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The risks of taking your RV camping trip during COVID-19

Should you take a camping trip during COVID-19? It’s July 2020 and the United States is seeing a record number of new daily COVID-19 infections and many states are starting to shut down indoor dining, hair salons, and gyms again.

Planning a camping trip during COVID-19

Summertime is also the time many of us take our Airstream or other RV out of storage for a long-awaited summer vacation. But now many camping plans and reservations are being delayed or cancelled due to states closing down local and state campgrounds.

As many of us scramble to try to figure out alternative plans, its probably a good time to look at potential risks while taking that RV camping trip during COVID-19. Knowing what your potential risks for being exposed to COVID-19 will help you make sound decisions on how to stay safe during this pandemic.

Know what the COVID-19 infection rate is where you are currently

The first step to take is to know how prevalent COVID-19 is in your local community and state. States like New York, Florida, Texas, and California have had the most reported cases.

One travel recommendation is if you are currently in a state with a high number of recent COVID19 cases, you probably shouldn’t leave the state to go to a state where the COVID19 rate is lower since you might introduce the virus and cause more infections.

Know the COVID-19 infection rate is where you are planning to camp.

Some states have had very low rates of positive COVID-19 tests. States like Vermont, Maine, Wyoming, and Montana have had some of the lowest numbers of COVID19 cases so far. If you live in a state that also has a low positive case rate, then it might be reasonable for you to plan an RV trip to another state with a similarly low rate of COVID-19 infections.

Conversely, you probably don’t want to be planning to pull your Airstream to Texas or Florida or Arizona right now as their COVID-19 cases are rapidly rising and their hospital capacity is being stretched.

One of the best on-line resources I’ve found for up-to-date COVID-19 infection data is here

Call the campground

Check with the campground you’re planning on staying at to make sure they are open. Some localities have closed campgrounds to shorter stays and are only taking camping reservations for one month or longer.

Find out from the campground what changes they are making to prevent the spread of COVID-19. Many campgrounds have closed pools and restrooms in order to combat the spread of COVID-19. Some campgrounds have kept their pools open, but only allow one family at a time to use the pool. Other campgrounds have also increased the frequency at which they clean and disinfected common areas such as restrooms and showers.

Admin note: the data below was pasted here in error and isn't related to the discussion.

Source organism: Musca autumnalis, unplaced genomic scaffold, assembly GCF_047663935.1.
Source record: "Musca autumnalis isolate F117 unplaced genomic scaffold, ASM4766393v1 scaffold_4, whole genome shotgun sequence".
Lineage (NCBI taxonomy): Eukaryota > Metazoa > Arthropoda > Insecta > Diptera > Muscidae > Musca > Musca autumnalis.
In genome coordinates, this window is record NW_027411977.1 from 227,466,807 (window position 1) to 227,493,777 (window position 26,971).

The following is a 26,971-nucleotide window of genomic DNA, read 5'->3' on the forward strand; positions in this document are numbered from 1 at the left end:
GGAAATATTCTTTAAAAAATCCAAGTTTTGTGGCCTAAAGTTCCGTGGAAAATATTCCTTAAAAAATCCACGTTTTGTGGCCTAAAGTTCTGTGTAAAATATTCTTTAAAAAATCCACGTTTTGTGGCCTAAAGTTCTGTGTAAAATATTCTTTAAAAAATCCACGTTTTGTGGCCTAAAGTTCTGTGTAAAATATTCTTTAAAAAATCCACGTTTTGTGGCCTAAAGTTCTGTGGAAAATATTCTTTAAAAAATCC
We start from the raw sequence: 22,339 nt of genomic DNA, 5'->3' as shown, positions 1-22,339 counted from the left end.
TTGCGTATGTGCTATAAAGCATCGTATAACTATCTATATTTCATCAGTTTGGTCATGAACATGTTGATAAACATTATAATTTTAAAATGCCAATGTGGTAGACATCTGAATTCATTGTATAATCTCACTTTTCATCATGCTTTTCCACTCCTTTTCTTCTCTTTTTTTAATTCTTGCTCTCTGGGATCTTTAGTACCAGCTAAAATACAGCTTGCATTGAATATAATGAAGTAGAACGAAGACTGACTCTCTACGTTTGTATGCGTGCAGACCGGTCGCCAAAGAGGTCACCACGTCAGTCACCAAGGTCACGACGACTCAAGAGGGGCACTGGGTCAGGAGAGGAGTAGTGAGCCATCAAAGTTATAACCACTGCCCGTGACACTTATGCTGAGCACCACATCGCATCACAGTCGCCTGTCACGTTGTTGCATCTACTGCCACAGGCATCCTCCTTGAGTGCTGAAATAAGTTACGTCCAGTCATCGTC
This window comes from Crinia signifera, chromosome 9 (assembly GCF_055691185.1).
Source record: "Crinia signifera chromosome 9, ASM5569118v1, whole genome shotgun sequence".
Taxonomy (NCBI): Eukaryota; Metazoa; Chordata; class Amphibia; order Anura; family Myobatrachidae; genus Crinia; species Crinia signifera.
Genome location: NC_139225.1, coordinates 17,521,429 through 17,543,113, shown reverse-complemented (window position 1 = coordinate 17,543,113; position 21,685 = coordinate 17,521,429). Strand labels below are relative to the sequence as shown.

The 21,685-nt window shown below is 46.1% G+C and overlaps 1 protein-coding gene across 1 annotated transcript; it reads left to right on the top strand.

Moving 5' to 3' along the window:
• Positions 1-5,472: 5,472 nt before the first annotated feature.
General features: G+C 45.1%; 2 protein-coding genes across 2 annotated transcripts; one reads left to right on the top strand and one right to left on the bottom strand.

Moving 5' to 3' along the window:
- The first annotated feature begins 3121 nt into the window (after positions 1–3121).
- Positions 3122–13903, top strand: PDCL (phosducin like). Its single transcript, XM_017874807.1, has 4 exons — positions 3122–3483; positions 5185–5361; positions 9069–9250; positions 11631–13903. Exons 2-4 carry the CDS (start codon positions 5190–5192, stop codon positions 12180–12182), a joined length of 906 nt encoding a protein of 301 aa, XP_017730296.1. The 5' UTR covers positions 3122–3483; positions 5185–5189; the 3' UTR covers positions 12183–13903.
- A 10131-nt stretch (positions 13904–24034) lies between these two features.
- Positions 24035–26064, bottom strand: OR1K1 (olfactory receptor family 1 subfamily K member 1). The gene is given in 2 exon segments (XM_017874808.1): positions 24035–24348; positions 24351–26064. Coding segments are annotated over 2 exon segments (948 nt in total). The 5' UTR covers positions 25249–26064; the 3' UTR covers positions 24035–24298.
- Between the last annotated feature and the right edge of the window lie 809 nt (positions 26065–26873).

Stay outdoors to stop the spread of COVID-19

One of the best ways to stop the spread of COVID-19 while camping is to stay outdoors. The natural airflow of the outdoors helps disperse the virus and doesn’t allow it to concentrate. It’s also easier to social distance further than 6 feet from people while outdoors.

Take the road less travelled by

airstream at Yosemite
Yosemite may not be the best place to social distance

With more people staying at home, there has been an uptick in people flocking to popular hiking spots and overwhelming the parking lots and leaving trash behind.

So look for hiking trails that may be a little more advanced, harder to reach, or less known. You’ll avoid the crowded parking lots as well as the crowds on the trails.

Social Distance while camping

Social distancing is still one of the most effective ways to reduce your risk of COVID19. Instead of planning a multi-family group camping trip or that big group of friends hike, keep your camping group limited to family and others that you are already social distancing with.

Many of the new clusters of COVID19 infections in the past month were from large family gatherings or parties that people held over Memorial Day and the 4th of July weekends. Remember that often times, people infected with COVID-19 don’t have any symptoms for the first several days, but can still spread the virus to others.

Wear a mask and practice proper hygiene

Wearing a cloth or surgical mask should not be a political issue. Wearing a proper covering can prevent the spread of respiratory droplets if you cough or sneeze and can limit the amount of virus that is spread.

Wash your hands with hot water and soap for at least 20 seconds. The soap will help break down the outer coating of the virus and the hot water will help destroy the virus.

If clean water and soap aren’t available, use a hand sanitizer that has at least 60% ethanol or 70% isopropyl alcohol to disinfect your hands. Make sure to thoroughly coat your hands with the sanitizer and allow it to fully dry to inactive any of the virus.

Things to avoid while camping during COVID-19

Avoid big group gatherings

Big group gatherings can increase your risk of COVID-19. Even if outside, especially if the groups include people that you have not previously been social distancing with

Avoid sitting around a smoky campfire

The smoke from the campfire can cause coughing or sneezing and spread the virus.

Avoid big picnic potlucks and buffet-style eating.

As tempting as it may be to have those big group picnics where everyone brings their favorite dish, its, unfortunately, a great way to spread the virus as well. Serve meals individually and consider using disposable plates, cups, forks and knives.

If you’re feeling ill, stay home!

If you are starting to have a mild fever or cough the day before your trip, you might have COVID-19. Stay home, get tested and rest up, the outdoors will always be there waiting for you!